It’s general knowledge that poor sleeping habits lead to poor health quality. No one likes to miss out on precious few hours of sleep and neither does your brain. The effect lack of sleep leaves your body, and particularly your brain, can be detrimental. Here are some ways lack of sleep slowly kills your brain.
Sleep Deprivation Correlated to Brain Damage
It may sound like a bold claim that sleep deprivation is scientifically linked to brain damage and memory problems. There are cases where those with Alzheimer’s or dementia report disturbances in their sleep or sleep disorders. Whether their dementia or Alzheimer’s is caused by sleep problems or the other way around is still up for debate.
Lack of Sleep Leads to Memory Problems
There are some studies that collected data on people who either suffered from lack of sleep or had poor sleeping habits which reported that those people had memory problems in their later years. Not only is it bad for memory but lack of sleep can lead to poor cognitive functioning such as lack of concentration and focus.
Insomnia Could Cause Neurodegenerative Disorders
Those prone to sleep disorders such as insomnia have a higher likelihood of developing dementia and other neurodegenerative diseases towards the end of their life. Other sleeping disorders like Apnea are correlated with neurodegenerative disorders and reduced cognitive function, according to a few studies.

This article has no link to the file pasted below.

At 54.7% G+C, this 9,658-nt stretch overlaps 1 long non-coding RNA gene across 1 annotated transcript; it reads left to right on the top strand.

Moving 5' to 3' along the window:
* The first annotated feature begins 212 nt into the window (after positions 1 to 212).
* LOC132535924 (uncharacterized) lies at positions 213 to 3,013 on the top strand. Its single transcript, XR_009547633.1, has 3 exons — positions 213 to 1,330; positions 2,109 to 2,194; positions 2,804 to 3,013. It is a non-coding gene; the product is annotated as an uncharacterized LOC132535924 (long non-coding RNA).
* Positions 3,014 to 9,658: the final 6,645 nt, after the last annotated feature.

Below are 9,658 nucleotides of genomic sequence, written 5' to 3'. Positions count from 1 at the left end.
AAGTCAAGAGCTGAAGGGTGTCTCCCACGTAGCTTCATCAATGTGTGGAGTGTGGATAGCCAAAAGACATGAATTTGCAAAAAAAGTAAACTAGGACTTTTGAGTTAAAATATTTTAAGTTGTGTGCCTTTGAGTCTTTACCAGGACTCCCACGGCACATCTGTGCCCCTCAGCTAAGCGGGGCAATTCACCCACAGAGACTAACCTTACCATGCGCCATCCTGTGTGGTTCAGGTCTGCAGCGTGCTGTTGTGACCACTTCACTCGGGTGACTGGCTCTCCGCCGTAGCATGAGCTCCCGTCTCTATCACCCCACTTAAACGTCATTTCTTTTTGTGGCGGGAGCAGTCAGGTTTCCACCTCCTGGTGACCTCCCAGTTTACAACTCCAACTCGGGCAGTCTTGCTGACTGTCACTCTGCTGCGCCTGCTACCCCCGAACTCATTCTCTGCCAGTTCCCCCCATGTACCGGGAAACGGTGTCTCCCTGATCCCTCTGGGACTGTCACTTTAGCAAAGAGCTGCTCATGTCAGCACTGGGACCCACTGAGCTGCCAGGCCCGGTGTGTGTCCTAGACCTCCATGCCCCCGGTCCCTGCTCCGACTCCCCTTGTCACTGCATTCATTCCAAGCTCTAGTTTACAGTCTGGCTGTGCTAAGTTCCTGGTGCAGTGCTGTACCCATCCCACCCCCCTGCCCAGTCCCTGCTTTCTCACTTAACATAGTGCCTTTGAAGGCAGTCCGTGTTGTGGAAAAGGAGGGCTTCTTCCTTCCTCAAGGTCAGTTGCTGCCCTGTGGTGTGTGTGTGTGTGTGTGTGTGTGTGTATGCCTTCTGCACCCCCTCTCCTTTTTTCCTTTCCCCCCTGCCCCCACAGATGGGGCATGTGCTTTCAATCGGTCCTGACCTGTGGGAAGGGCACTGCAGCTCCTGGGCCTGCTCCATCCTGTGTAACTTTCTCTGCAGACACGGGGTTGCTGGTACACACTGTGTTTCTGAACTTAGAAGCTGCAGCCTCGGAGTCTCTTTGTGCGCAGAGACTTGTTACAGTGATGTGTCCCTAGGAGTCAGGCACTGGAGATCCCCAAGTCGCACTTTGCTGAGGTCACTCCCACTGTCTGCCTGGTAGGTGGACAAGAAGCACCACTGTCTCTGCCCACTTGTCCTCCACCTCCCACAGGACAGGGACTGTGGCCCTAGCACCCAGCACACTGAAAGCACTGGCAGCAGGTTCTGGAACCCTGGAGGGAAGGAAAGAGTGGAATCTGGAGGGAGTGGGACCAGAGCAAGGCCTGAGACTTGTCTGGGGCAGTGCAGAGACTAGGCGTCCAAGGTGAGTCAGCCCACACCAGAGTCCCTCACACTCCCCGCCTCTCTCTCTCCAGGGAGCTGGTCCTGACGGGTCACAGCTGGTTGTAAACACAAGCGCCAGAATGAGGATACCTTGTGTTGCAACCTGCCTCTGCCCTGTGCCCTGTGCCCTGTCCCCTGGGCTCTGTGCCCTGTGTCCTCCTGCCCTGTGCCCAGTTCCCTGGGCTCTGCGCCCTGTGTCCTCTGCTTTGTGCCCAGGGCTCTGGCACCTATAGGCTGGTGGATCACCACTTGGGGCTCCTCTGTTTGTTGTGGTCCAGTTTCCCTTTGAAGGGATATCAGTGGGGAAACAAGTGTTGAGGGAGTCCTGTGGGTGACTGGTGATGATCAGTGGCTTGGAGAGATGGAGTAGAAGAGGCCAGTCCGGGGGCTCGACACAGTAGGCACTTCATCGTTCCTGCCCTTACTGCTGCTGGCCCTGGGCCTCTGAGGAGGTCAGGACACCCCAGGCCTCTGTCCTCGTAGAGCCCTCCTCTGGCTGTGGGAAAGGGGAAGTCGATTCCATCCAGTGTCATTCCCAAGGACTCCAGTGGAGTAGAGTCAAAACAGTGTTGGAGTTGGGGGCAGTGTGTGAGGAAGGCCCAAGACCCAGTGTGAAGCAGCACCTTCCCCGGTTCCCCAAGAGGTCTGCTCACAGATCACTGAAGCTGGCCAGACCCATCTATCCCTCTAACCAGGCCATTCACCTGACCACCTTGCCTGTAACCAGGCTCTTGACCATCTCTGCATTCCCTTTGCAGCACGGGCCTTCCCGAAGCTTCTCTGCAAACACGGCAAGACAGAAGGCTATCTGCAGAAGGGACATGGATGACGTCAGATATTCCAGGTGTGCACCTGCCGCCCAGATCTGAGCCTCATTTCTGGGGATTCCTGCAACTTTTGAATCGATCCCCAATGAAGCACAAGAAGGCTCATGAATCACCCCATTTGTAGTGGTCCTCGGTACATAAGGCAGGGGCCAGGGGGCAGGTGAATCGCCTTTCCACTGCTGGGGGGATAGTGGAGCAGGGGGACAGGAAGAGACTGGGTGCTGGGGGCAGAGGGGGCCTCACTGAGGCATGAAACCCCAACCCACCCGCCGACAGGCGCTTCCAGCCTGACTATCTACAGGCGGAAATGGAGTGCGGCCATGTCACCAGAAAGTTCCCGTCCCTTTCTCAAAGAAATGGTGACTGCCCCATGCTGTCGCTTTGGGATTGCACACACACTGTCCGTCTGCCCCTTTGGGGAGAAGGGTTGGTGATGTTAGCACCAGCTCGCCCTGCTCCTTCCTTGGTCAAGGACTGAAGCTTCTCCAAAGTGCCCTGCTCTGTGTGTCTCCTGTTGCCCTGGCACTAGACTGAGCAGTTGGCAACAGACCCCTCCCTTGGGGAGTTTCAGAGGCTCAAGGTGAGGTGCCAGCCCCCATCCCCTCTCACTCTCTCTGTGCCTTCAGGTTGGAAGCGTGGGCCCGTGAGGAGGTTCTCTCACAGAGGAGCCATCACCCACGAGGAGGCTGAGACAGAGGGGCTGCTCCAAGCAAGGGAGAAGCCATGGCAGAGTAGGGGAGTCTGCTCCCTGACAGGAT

How Sleep Deprivation Attacks the Brain
Studies from Neurology journal have shown that sleep deprivation directly affects the brain’s functioning by literally altering it. Those who spent less time with quality sleep were more likely to suffer brain atrophy. Those with disorders that prevented them from breathing well as they slept, like with Apnea, developed microinfarcts (brain damage pockets).
Why Sleep Deprivation Affects Cognitive Function and Memory
Science has attempted to explain why sleep deprivation is so much more dangerous to the brain’s functioning than we realize. Along with causing interruptions in circadian rhythm, ceasing memory consolidation, and impeding melatonin uptake to the brain, sleep deprivation increases the concentrations of amyloid-β. These are all reasons that sleep deprivation is much more harmful than we are lead to believe.